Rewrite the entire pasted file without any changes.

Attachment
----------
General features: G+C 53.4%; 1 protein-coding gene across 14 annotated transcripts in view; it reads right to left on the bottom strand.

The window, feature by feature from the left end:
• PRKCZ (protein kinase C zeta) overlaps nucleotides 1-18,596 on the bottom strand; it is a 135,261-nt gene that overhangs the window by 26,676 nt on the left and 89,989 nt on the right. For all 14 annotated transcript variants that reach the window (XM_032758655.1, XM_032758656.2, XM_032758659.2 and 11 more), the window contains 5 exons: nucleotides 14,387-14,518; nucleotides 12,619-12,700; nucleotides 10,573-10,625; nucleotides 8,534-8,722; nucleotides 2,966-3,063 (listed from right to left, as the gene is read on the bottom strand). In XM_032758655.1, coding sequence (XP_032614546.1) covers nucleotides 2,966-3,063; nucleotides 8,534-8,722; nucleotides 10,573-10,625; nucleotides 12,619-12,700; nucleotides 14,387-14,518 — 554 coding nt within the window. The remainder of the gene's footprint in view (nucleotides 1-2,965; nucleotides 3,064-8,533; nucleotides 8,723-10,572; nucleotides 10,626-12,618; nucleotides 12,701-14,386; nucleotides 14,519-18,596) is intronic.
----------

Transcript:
General features: G+C 53.4%; 1 protein-coding gene across 14 annotated transcripts in view; it reads right to left on the bottom strand.

The window, feature by feature from the left end:
• PRKCZ (protein kinase C zeta) overlaps nucleotides 1-18,596 on the bottom strand; it is a 135,261-nt gene that overhangs the window by 26,676 nt on the left and 89,989 nt on the right. For all 14 annotated transcript variants that reach the window (XM_032758655.1, XM_032758656.2, XM_032758659.2 and 11 more), the window contains 5 exons: nucleotides 14,387-14,518; nucleotides 12,619-12,700; nucleotides 10,573-10,625; nucleotides 8,534-8,722; nucleotides 2,966-3,063 (listed from right to left, as the gene is read on the bottom strand). In XM_032758655.1, coding sequence (XP_032614546.1) covers nucleotides 2,966-3,063; nucleotides 8,534-8,722; nucleotides 10,573-10,625; nucleotides 12,619-12,700; nucleotides 14,387-14,518 — 554 coding nt within the window. The remainder of the gene's footprint in view (nucleotides 1-2,965; nucleotides 3,064-8,533; nucleotides 8,723-10,572; nucleotides 10,626-12,618; nucleotides 12,701-14,386; nucleotides 14,519-18,596) is intronic.